C. Non-Standard Contracts and Service Agreements


Consumers questions the need to apply tariff sheet designations to non-standard electric service agreements. Consumers argues that because gas pipeline companies are not required to paginate non-standard contracts, public Start Printed Page 18224utilities should not be required to do so either. Consumers, in further support of this request, claims that, because non-standard service agreements are rarely, if ever, changed, the tariff sheet designation requirement is unnecessary. If designation is to be required, Consumers requests that the issue be deferred and taken up as part of the Commission's future efforts to create a standardized electronic tariff for public utilities, gas pipelines, and oil pipelines.

Commission Conclusion

The Commission's intent in this rule is, in part, to improve the level of regulatory convergence. While Consumers may be correct in stating that most non-conforming contracts and service agreements will not change once filed, the Commission will not speculate as to which terms of service or rates may be revised. However, the Commission recognizes that service agreements constitute a large portion of the tariff filings made in the electric program. Therefore, to ease the administrative burden on filing utilities, this rule will not require the individual pages of service agreements to be paginated. However, the Commission will retain the requirement for utilities to designate service agreements. If a service agreement is revised or modified, the utility must file a complete revised service agreement with a new designation comporting with the Guidelines.

D. Delegated Authority to Reject Tariff Filings and Related Issues


Currently, our regulations permit the Secretary to reject any material submitted for filing with the Commission that patently fails to substantially comply with the applicable requirements.[16] The NOPR proposed a new § 35.5(b), which would permit the Director, pursuant to delegated authority, to reject rate filings that fail to comply with Part 35 of the Commission's regulations.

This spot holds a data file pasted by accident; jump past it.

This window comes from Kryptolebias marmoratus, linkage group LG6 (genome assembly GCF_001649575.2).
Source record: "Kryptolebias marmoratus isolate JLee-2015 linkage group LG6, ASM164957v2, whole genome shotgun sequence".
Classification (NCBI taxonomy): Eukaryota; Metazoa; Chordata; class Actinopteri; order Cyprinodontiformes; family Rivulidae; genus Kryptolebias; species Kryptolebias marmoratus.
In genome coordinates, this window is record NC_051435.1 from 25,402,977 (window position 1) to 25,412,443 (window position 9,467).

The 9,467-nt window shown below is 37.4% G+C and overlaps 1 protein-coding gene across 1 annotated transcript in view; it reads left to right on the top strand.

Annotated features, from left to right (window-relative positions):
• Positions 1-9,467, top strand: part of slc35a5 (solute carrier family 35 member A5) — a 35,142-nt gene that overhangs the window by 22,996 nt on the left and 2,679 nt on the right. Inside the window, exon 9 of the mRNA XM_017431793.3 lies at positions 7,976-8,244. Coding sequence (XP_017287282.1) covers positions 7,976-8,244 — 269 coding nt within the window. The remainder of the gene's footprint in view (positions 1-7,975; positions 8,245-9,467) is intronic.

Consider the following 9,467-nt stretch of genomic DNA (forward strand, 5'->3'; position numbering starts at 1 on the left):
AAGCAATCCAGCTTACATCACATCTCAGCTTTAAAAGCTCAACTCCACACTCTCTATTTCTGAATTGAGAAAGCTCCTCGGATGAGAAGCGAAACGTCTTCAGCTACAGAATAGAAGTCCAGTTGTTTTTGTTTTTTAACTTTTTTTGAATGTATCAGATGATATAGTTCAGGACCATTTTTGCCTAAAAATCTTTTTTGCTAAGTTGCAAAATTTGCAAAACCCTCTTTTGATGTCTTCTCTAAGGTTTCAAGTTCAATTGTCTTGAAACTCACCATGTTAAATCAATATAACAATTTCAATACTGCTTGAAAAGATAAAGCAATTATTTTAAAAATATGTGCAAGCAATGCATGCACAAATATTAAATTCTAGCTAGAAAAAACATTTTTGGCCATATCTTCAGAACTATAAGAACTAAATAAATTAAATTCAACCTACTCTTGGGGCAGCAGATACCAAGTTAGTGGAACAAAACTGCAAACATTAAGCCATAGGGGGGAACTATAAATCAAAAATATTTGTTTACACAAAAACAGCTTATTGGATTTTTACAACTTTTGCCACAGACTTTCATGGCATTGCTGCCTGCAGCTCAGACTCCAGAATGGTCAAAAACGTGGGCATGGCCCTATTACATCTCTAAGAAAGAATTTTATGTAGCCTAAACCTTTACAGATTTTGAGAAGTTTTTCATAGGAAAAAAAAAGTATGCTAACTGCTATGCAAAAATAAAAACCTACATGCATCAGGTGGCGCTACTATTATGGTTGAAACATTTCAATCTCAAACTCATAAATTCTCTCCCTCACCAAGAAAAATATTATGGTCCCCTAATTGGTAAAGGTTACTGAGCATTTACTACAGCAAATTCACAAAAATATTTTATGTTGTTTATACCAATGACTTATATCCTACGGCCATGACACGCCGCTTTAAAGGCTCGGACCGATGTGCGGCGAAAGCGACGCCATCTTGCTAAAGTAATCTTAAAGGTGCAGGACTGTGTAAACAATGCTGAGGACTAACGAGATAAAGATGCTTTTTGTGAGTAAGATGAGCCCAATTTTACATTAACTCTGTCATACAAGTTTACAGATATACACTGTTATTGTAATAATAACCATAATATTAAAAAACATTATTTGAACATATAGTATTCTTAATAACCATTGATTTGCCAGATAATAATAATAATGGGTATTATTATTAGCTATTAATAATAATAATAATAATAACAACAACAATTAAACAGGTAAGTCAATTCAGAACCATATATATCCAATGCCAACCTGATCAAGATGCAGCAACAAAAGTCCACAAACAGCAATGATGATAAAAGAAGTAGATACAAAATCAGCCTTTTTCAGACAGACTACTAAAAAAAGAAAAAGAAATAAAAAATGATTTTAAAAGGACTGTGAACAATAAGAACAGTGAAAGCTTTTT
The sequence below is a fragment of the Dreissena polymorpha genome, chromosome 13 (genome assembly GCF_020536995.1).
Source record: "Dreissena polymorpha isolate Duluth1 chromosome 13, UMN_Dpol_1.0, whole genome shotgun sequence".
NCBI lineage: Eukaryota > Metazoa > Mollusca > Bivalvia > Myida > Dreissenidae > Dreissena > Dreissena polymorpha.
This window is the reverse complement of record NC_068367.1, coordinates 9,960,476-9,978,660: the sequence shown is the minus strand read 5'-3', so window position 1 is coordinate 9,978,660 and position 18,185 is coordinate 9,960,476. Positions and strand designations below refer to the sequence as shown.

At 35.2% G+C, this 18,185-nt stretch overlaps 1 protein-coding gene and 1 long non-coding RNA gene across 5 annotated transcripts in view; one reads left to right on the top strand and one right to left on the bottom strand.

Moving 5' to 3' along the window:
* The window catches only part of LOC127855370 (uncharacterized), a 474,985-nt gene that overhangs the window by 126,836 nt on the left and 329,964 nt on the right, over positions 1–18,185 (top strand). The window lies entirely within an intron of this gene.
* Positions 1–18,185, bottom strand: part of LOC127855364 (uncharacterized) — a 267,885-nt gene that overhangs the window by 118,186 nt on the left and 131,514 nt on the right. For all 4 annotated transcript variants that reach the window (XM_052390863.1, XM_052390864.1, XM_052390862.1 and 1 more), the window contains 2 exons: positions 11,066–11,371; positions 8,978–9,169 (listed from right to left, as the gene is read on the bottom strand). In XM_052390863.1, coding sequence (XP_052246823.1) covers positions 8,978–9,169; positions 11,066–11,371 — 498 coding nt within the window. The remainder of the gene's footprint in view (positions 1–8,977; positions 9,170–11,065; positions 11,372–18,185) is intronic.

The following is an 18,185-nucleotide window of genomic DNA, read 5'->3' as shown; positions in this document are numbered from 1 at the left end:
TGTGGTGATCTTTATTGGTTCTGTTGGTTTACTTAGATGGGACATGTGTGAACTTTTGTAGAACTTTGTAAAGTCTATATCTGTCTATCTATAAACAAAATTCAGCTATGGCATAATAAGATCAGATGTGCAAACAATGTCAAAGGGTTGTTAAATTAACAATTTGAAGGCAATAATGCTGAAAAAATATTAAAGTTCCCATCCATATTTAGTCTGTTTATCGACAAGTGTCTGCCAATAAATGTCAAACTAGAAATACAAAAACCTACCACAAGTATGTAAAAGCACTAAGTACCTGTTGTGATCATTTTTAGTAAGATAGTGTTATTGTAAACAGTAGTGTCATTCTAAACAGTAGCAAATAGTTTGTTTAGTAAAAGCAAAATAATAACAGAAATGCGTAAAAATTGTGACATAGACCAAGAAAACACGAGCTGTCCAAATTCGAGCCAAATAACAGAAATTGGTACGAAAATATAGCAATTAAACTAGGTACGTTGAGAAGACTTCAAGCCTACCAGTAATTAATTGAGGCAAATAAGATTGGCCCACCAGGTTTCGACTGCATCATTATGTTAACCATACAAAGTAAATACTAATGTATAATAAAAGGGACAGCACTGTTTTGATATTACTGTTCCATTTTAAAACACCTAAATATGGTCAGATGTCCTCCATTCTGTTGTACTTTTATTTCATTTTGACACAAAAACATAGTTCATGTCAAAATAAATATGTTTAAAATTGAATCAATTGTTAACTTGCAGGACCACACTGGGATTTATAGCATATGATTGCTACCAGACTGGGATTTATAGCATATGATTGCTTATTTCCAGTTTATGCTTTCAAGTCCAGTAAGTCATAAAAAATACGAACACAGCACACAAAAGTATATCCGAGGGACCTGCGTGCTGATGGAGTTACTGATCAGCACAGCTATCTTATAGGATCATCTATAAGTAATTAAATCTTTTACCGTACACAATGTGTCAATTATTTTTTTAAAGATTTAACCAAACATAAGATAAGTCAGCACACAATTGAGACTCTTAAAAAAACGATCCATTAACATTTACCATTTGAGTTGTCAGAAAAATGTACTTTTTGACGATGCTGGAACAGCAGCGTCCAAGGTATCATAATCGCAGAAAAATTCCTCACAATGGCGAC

Consumers, NEP Companies, WPSC, and Southern express concern that the Director may exercise the delegated authority to reject filings because of minor errors in the application. Consumers proposes a modification to the regulation that would permit the Director to reject only “patently deficient” filings. WPSC and Southern request that the Commission clarify that the Director could reject a tariff sheet, but not the rate filing in total. The NEP Companies also suggest a six-to twelve-month transition period. All parties filing comments expressed concern that rejection due to a minor error would result in delayed effective dates for rate changes or new services, thus causing economic harm to utilities and customers.

Consumers also claims that the authority in § 35.5(b) goes beyond the Director of the Office of Electric Regulation's existing delegated authority in 18 CFR § 375.308(a)(3).[17] Consumers claims that § 375.308(a)(3) does not delegate authority to reject any non-compliant filing, but only those that patently fail to comply. Consumers claims that a simple failure to designate, or a mis-designation, does not warrant rejection.[18]

Commission Conclusion